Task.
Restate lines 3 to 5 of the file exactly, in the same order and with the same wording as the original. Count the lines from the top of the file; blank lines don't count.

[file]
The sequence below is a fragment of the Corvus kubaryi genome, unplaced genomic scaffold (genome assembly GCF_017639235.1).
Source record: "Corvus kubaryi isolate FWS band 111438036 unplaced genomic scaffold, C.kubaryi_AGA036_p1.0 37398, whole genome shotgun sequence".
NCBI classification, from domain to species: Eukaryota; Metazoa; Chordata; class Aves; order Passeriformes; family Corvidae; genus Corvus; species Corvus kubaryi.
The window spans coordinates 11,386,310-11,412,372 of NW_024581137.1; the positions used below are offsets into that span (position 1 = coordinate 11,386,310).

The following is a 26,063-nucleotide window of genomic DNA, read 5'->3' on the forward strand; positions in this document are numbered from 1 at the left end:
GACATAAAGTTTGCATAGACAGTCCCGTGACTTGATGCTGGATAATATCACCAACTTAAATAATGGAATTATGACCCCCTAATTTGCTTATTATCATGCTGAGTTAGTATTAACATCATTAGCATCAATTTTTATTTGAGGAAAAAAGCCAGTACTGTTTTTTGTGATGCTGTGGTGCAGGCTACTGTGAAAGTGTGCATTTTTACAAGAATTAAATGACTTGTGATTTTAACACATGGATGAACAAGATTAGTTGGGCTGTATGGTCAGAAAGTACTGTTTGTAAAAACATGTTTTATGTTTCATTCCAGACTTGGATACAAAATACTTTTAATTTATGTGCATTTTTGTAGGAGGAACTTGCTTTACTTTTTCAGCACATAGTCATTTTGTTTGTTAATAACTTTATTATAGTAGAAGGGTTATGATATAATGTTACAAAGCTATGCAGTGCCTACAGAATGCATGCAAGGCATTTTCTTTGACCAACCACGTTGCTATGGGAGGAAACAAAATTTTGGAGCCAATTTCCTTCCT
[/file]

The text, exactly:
NCBI classification, from domain to species: Eukaryota; Metazoa; Chordata; class Aves; order Passeriformes; family Corvidae; genus Corvus; species Corvus kubaryi.
The window spans coordinates 11,386,310-11,412,372 of NW_024581137.1; the positions used below are offsets into that span (position 1 = coordinate 11,386,310).

The following is a 26,063-nucleotide window of genomic DNA, read 5'->3' on the forward strand; positions in this document are numbered from 1 at the left end: